George Lucas Educational Foundation
Technology Integration

How Green Screens Bring Learning to Life

A simple video production technique can animate a wide range of student projects—and instill new energy in distance learning.

July 31, 2020
Green screen example of a child's dog drawing
Courtesy of Justine Marie Bruyère

Teaching has always been as much about what we do as how we do it. It’s about asking the right questions, using the right tools, and igniting students’ curiosity to engage with content—even when we’re not in the same physical space. Although much has changed in education over these last few months, students’ curiosity and wonder have not. So it may be necessary, now more than ever, to embrace technology as a way of tapping into student interest.

My 15 years as an educator have taught me that a multimodal approach to learning—that is, working with different forms of media and with a number of senses—is one of the best ways to differentiate, build knowledge, and inspire creativity. Additionally, a multimodal approach has been shown to sharpen memory and improve attention to difficult tasks.

Forms of technology that do more than just replace pencil-and-paper tasks are a great way to incorporate multimodal learning. In my own classroom, green screens—a video production technique in which two or more video or image streams are layered together—have helped me embed opportunities for students to create and reflect on learning.

In remote learning, teachers no longer have hallways to display the work of students. Without a real audience for work, assignments can feel insignificant and students can feel unmotivated. Green screens offer opportunities for expressive, process-oriented work that can be shared as a class and with families.

Getting Started

There are a few things you’ll need to work with green screens, starting with a green backdrop of some sort. You can use a large roll of green paper or a green bedsheet, paint a section of wall green, or purchase a green screen. For individual small projects, I’ve even used a green towel, a T-shirt, or sheets of green 8.5 x 11 paper.

You’ll also need:

  • A device to record the video and/or images. A tablet or smartphone will do.
  • A green screen application. I have tried dozens and recommend these two apps: Chromavid and Green Screen by Do Ink.

To get started, download or capture a landscape photo (from life, books, the internet, or a hand-drawn image). Next, select a photo to use as the base layer. Then record your video.

Techniques for Using Green Screens

Green screen with downloaded still image background: I began using a green screen by playing with simple backgrounds. Students wrote stories or poems, selected backgrounds, and then presented their work in front of the screen. This small step worked magic for engagement.

Green screen with self-created still image background: Math journaling was always something that my students endured rather than enjoyed—until we used the green screen. At a green screen journal station, my students were able to respond to fictional characters from their math textbook.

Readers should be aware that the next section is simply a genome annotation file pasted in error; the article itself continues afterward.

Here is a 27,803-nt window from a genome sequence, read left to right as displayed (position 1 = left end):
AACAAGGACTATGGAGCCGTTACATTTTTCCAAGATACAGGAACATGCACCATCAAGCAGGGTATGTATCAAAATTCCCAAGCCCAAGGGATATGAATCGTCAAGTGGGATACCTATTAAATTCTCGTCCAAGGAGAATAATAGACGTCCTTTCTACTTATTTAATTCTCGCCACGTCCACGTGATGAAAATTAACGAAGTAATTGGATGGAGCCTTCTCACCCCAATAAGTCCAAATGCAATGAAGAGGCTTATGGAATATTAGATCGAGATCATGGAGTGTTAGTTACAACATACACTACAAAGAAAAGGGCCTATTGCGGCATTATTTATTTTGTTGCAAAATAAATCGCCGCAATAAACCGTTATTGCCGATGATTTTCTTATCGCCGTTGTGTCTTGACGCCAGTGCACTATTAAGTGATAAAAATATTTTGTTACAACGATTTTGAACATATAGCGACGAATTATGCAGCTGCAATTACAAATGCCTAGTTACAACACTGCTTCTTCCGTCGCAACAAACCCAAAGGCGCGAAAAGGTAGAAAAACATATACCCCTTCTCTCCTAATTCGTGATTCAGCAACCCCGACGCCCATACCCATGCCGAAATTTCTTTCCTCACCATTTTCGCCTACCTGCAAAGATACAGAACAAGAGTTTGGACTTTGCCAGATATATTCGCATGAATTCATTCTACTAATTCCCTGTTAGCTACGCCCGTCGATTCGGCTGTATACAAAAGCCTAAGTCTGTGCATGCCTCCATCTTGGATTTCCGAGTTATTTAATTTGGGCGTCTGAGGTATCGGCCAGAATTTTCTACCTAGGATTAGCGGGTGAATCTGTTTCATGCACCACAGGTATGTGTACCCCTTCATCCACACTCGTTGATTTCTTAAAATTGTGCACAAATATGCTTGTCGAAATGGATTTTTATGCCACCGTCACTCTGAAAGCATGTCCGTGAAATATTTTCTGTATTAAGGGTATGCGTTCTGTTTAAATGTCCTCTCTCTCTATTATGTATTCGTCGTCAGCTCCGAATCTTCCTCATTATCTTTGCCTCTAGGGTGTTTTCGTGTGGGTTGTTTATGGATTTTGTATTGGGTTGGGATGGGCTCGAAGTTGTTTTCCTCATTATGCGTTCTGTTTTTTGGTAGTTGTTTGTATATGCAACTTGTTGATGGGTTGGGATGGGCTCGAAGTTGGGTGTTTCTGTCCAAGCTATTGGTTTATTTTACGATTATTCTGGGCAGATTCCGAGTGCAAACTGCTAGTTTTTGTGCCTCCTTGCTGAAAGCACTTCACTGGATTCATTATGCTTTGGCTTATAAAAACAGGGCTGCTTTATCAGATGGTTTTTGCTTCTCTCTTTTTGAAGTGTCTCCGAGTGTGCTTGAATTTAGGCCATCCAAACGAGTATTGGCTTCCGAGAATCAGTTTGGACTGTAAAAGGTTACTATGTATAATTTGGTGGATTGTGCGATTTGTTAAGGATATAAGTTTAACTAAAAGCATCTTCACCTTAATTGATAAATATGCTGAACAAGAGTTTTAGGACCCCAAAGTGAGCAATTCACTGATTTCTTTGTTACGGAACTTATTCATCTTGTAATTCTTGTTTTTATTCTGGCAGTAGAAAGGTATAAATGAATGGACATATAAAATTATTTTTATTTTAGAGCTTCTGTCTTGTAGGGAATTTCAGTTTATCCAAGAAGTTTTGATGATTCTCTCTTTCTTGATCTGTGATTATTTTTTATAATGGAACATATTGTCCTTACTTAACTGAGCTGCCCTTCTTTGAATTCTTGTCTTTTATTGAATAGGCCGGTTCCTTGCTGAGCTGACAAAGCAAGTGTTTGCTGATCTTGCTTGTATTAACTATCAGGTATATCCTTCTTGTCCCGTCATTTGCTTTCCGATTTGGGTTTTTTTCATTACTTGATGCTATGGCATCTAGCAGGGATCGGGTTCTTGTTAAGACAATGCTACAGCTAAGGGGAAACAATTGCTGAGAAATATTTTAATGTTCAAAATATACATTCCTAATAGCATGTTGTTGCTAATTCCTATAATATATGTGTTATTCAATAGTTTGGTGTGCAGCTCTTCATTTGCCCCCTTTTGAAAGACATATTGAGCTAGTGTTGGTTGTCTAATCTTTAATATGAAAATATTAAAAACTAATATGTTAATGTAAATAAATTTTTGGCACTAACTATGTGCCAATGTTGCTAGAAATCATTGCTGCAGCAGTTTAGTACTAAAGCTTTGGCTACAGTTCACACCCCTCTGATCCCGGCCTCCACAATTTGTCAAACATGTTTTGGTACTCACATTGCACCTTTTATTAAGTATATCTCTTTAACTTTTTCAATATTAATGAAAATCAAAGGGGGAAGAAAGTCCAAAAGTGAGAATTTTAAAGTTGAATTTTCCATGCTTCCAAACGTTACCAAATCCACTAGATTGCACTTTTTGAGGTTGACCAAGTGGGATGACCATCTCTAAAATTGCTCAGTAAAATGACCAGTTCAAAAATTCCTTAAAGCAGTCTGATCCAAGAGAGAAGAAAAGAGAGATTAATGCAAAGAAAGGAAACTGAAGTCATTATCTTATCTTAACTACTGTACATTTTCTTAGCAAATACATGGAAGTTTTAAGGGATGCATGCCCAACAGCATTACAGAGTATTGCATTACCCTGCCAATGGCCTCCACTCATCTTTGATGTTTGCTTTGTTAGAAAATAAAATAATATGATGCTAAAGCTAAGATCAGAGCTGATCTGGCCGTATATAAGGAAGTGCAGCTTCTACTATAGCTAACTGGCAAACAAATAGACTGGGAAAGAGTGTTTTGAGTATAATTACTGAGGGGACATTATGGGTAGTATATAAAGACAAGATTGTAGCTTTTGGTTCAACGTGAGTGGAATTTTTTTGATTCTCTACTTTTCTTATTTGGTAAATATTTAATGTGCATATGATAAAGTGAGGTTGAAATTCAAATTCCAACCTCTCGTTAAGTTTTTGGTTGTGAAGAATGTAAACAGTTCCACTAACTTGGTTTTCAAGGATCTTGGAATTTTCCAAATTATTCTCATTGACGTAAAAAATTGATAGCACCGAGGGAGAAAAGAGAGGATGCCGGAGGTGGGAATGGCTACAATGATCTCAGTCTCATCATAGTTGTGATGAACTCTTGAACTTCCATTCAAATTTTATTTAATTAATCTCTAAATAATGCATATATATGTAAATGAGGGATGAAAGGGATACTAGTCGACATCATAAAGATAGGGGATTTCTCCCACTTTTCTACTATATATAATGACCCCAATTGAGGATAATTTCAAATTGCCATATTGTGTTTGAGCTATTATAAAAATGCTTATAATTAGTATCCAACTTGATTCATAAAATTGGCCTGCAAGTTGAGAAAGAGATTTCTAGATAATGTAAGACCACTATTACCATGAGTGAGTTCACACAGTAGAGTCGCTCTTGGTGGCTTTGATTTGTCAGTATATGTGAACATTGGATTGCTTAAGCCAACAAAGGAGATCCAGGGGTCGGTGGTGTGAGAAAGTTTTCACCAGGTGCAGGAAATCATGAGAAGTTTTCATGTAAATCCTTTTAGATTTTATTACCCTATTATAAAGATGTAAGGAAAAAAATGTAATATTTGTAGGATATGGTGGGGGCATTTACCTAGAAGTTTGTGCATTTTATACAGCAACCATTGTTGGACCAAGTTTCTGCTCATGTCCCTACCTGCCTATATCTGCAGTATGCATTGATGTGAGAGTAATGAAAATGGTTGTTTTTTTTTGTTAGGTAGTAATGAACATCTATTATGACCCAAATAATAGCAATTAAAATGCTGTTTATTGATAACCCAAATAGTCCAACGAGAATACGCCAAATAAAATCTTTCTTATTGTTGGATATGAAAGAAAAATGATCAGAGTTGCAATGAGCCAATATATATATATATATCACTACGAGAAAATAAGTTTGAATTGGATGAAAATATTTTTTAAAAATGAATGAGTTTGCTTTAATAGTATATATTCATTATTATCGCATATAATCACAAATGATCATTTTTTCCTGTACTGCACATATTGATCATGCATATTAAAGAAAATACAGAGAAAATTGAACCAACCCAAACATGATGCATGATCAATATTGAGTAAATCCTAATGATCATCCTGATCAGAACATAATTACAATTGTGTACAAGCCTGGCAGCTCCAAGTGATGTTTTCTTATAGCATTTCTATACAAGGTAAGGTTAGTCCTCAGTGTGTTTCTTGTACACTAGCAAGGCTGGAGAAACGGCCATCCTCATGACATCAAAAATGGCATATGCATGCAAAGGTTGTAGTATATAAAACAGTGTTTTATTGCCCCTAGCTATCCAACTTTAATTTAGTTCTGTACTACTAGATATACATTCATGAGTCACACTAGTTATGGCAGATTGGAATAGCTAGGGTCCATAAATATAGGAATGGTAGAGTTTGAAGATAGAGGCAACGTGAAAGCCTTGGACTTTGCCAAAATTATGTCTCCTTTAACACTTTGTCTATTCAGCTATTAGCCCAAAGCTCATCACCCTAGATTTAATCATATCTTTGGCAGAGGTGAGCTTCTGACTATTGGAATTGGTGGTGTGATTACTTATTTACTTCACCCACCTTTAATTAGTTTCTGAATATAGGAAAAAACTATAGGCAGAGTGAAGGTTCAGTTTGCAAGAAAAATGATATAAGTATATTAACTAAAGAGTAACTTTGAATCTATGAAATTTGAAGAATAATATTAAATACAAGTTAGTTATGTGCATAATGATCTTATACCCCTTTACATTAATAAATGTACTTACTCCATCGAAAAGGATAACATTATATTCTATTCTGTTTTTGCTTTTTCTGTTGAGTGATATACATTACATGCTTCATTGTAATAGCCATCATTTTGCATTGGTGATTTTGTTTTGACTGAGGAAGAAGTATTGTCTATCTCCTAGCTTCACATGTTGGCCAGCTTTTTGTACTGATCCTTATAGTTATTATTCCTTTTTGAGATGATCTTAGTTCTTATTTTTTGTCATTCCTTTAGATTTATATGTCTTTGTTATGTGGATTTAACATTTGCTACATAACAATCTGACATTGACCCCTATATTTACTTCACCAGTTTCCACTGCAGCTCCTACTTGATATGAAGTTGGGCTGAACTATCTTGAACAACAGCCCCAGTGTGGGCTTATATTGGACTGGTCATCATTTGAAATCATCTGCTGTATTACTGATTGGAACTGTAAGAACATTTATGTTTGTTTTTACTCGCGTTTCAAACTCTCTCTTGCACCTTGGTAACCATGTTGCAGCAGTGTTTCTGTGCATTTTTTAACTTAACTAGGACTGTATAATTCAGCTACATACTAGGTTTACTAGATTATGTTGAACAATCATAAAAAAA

To create these custom backgrounds, I use Microsoft Word or Google Docs and build fictional characters or real people into the images. Next, I take a screenshot in landscape mode. Last, I tap the plus sign and use the original image as my base layer.

Green screen with a moving background: As time went on, our comfort grew with this technology, and we started to utilize video, rather than still images, as a background. Students enjoyed the opportunities to respond to and interact with the videos.

For example, in one video students “became” National Geographic reporters in different locations throughout North America. Once they had completed certain research steps pertaining to their geographic location, groups selected a video to use as their promotional video backdrop and wrote a script.

Green screen with a student-created background: During Writer’s Workshop, students wanted to promote their original stories with book trailers to feature their characters and other important story details. To do this, they drew the setting of their book on an 8.5 x 11 piece of paper and took a photo of this drawing. The photo became the base layer. Next, they individually drew and cut out the characters of their stories. The story characters were mounted on green strips of cardboard (which were folded for added strength).

Every time our class used this educational tool, I was impressed with students’ work. The process motivated students to do their best: Students often rerecorded their videos multiple times, working to fluently read or emphasize certain words.

If you’ve ever seen students lose track of time when devoting themselves to a task or express delight at the sight of their own finished work, you know why green screens are a staple in my classroom. It wasn’t just one assignment that made the work so memorable. It was the result of an engaging process merging with important work—and the promise of a real audience—that has made using a green screen such a success.

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